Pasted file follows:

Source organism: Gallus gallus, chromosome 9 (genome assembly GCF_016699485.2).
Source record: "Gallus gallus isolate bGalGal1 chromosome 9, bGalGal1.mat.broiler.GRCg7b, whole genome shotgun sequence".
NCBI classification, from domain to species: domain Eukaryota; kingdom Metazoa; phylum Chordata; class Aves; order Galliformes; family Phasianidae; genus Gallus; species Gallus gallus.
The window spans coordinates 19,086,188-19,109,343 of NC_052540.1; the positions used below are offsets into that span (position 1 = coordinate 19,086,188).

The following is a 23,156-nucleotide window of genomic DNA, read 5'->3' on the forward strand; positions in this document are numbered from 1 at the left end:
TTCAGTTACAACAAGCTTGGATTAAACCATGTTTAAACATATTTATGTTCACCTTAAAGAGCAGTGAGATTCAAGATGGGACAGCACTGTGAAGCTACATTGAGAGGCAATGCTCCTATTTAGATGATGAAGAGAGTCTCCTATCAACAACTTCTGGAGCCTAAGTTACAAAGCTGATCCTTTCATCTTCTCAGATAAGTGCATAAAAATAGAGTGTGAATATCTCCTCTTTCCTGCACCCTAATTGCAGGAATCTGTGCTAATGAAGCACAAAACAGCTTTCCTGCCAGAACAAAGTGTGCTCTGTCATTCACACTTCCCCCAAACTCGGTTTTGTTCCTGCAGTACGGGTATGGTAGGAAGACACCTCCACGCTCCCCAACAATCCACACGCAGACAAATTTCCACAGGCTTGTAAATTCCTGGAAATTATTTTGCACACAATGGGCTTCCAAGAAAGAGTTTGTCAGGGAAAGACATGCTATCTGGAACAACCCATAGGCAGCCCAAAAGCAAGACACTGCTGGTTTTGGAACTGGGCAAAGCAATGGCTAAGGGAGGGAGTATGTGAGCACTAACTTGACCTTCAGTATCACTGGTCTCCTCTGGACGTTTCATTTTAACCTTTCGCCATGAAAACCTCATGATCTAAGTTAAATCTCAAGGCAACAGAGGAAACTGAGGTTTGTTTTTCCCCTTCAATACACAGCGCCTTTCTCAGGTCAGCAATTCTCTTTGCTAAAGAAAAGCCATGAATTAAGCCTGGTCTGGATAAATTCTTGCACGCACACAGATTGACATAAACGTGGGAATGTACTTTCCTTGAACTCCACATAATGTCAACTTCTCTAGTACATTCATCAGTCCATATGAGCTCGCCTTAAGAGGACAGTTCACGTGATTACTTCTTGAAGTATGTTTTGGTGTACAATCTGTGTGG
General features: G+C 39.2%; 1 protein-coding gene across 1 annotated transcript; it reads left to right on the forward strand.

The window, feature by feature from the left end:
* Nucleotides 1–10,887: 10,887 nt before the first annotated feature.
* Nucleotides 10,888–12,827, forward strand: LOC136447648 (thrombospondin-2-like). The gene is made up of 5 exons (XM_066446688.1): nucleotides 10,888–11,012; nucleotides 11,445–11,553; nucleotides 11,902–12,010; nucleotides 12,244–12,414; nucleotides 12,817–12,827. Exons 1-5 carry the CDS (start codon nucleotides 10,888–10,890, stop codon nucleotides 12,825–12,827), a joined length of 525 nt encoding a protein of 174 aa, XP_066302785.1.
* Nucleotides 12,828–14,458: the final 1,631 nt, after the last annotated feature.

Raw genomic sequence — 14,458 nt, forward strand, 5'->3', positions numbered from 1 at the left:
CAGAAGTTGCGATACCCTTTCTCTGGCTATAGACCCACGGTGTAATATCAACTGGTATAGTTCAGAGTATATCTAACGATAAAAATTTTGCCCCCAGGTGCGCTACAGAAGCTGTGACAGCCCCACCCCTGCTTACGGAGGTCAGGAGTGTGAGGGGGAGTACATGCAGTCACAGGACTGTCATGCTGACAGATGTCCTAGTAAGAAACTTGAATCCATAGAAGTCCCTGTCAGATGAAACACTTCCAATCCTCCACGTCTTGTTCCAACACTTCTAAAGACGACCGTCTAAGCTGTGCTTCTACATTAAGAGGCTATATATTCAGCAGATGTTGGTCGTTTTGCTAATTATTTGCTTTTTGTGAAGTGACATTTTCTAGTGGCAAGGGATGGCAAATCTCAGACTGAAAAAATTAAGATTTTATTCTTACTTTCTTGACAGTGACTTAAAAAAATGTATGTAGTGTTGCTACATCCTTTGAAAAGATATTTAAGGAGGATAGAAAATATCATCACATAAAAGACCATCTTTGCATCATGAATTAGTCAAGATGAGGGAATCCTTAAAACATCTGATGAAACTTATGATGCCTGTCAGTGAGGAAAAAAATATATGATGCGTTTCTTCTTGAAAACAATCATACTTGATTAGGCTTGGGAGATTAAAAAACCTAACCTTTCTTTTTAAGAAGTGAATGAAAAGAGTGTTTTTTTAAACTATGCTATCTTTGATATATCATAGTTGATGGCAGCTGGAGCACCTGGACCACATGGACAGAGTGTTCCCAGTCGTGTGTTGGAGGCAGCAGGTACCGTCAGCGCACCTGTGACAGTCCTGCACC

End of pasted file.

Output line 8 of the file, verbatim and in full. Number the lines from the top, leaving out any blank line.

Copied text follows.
The window, feature by feature from the left end: